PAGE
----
You May Not Survive Cardiac Arrest Living on High Floors

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    Jan 22, 2016 5:57 AM GMT
    NYT: The higher the floor you live on, the lower your chance of surviving a cardiac arrest, according to a new study.

    http://well.blogs.nytimes.com/2016/01/21/high-rise-living-linked-to-lower-survival-after-cardiac-arrest/?ref=health
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    Jan 22, 2016 9:18 PM GMT
    woodsmen said
    NYT: The higher the floor you live on, the lower your chance of surviving a cardiac arrest, according to a new study.

    http://well.blogs.nytimes.com/2016/01/21/high-rise-living-linked-to-lower-survival-after-cardiac-arrest/?ref=health

    This would tract with studies that already prove a rapid response to cardiac arrest is vital. Anything that delays that response decreases survival chances. Including obstacles in gaining building entrance by first responders, and even the speed of elevators to higher floors.

    It's because a cardiac arrest studied here is not the same as many other forms of "heart attack". It's sudden, the classic image of the person who suddenly clutches their chest and falls to the ground helpless.

    There are also types of "slow" heart attack (I won't attempt all the medical terminology), where some victims even drive themselves to the ER. Our best friend had one of those, while he was out horseback riding almost 2 years ago, And after arriving conscious at the ER in his own car and was stabilized, he was given a quadruple heart bypass. He's alive today.

    So this is good information to keep in mind, if one is at a higher risk for heart disease. Whether yourself or someone close to you.
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    Jan 22, 2016 9:39 PM GMT
    If you regularly take the stairs instead of the elevator, you may not suffer a cardiac arrest in the first place.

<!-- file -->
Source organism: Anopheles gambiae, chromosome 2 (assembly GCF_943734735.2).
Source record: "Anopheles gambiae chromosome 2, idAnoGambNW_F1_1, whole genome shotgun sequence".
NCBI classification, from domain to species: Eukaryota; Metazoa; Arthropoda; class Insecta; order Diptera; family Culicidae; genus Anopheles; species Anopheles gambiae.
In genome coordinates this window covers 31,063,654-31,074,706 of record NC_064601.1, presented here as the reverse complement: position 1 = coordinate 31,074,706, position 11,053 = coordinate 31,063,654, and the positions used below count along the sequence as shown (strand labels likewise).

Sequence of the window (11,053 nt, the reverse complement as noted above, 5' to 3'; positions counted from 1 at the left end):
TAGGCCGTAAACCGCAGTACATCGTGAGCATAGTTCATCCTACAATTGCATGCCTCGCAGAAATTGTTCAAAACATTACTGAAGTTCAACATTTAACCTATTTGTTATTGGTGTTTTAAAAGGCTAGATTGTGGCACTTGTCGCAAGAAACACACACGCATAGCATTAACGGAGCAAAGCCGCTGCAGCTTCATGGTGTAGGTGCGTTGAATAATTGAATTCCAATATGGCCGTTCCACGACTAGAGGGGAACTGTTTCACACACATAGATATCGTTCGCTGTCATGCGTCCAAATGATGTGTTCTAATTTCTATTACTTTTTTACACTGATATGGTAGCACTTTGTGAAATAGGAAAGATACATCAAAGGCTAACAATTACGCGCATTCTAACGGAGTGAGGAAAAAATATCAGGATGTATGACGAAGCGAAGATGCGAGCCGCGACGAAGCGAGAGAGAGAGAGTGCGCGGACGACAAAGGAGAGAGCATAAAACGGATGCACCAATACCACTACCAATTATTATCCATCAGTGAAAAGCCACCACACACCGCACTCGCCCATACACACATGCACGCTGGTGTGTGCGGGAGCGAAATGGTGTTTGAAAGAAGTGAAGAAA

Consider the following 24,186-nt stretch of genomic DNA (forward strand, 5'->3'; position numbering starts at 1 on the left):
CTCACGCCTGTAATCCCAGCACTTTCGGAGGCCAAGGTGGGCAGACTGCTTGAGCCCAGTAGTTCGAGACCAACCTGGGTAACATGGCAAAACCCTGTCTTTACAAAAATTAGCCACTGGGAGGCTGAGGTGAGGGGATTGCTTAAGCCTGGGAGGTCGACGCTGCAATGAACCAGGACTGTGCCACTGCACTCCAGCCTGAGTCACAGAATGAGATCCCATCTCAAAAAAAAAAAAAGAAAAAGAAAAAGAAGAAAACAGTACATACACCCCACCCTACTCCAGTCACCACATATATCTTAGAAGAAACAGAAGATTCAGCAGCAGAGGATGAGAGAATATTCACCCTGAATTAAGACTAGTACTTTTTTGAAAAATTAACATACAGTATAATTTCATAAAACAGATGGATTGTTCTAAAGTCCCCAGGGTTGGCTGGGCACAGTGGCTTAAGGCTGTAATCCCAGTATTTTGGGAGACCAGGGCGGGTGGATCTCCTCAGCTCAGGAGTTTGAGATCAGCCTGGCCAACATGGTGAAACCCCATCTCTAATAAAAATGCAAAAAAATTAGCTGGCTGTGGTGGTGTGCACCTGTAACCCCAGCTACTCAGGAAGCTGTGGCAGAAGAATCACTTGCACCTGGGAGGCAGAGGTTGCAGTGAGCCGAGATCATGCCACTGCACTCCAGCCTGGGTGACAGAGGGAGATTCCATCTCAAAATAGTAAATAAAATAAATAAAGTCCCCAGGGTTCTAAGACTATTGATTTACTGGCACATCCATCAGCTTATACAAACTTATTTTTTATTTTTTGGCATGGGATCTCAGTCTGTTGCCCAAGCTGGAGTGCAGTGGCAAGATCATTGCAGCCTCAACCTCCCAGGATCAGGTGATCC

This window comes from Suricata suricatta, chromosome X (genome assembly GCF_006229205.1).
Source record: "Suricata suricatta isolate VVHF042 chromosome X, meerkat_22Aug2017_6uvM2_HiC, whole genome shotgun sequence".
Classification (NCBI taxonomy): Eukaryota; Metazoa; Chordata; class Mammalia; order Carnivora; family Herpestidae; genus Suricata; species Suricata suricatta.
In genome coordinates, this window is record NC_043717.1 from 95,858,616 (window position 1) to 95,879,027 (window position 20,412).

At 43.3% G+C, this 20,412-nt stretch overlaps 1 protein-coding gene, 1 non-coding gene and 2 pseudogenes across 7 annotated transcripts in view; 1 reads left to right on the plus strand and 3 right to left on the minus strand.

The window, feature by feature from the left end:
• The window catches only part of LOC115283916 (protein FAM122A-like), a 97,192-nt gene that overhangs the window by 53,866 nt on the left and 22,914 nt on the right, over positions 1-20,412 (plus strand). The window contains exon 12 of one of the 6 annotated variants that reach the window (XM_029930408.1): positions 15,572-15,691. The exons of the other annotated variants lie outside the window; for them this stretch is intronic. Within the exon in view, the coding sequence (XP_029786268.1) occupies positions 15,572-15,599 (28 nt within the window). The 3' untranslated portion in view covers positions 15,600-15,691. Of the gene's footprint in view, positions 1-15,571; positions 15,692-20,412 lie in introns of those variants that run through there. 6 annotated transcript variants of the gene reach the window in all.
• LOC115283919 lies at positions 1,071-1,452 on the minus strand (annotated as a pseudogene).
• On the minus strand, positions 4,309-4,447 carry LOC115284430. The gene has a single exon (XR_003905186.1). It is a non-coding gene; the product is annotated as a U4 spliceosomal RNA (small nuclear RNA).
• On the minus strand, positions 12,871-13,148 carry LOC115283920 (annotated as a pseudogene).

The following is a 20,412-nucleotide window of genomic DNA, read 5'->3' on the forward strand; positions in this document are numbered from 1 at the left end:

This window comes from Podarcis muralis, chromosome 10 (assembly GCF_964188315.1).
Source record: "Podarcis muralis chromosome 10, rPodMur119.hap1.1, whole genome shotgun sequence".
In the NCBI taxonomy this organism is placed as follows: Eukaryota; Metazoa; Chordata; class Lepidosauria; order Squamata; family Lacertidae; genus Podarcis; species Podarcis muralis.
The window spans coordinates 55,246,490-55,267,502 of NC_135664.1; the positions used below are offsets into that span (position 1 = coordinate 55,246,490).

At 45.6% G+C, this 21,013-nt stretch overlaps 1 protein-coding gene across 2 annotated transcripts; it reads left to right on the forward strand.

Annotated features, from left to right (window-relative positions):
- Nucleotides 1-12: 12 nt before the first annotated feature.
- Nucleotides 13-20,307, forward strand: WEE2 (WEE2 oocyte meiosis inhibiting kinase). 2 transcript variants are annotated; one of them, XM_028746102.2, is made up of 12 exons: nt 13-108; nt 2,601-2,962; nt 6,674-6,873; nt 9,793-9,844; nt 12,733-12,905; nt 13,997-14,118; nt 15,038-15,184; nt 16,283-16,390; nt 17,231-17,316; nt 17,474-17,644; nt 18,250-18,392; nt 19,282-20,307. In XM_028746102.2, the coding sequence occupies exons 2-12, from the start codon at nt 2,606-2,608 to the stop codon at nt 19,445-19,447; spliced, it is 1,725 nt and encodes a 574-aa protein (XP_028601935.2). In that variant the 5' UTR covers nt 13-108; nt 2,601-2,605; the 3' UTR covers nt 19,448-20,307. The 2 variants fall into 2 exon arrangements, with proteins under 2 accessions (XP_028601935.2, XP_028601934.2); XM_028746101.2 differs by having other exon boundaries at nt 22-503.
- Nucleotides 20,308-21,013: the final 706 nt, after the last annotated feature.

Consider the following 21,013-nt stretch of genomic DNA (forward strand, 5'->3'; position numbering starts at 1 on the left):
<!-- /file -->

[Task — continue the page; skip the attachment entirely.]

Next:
Climbing stairs can prolong life
    http://news.bbc.co.uk/1/hi/7591311.stm
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    Jan 22, 2016 10:17 PM GMT
    Ex_Mil8 saidIf you regularly take the stairs instead of the elevator, you may not suffer a cardiac arrest in the first place.

    Climbing stairs can prolong life
    http://news.bbc.co.uk/1/hi/7591311.stm

    True, and I take the stairs when I'm able, rather than the elevator. But what do you do when you live on the 20th floor? That could GIVE you a heart attack.
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    Jan 22, 2016 11:12 PM GMT
    Art_Deco said
    True, and I take the stairs when I'm able, rather than the elevator. But what do you do when you live on the 20th floor? That could GIVE you a heart attack.


    That's probably the way I'll end up going when my time comes. If I see a long flight of steps, I can't resist running up it.

    I ran up these steps in just over 20 sec recently.

    60547_1342089654442_PF.jpg

    And ran up this flight of stairs on the London Underground in about the same time.

    22london13.jpg

    If I lived in a high rise apartment, I'd probably settle for alternating between stairs and elevator every 10 floors.
  • FRE0

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    Jan 23, 2016 1:03 AM GMT
    Art_Deco said
    Ex_Mil8 saidIf you regularly take the stairs instead of the elevator, you may not suffer a cardiac arrest in the first place.

    Climbing stairs can prolong life
    http://news.bbc.co.uk/1/hi/7591311.stm

    True, and I take the stairs when I'm able, rather than the elevator. But what do you do when you live on the 20th floor? That could GIVE you a heart attack.


    When my house was in the design phase, I had two stacked closets included which could be converted to an elevator shaft in case I had trouble with stairs after reaching the age of 95.
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    Jan 23, 2016 2:24 AM GMT
    woodsmen saidNYT: The higher the floor you live on, the lower your chance of surviving a cardiac arrest, according to a new study.

    http://well.blogs.nytimes.com/2016/01/21/high-rise-living-linked-to-lower-survival-after-cardiac-arrest/?ref=health


    Slow news day at NYT.

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    Jan 26, 2016 4:54 AM GMT
    Genetics are the primary component in heart disease. If you experience unstable angina, the most important thing to do is to CHEW aspirin IMMEDIATELY. Then, call for help.

    The immediate administration of a blood thinner can make ALL the difference.

    Know the signs.

    http://www.heart.org.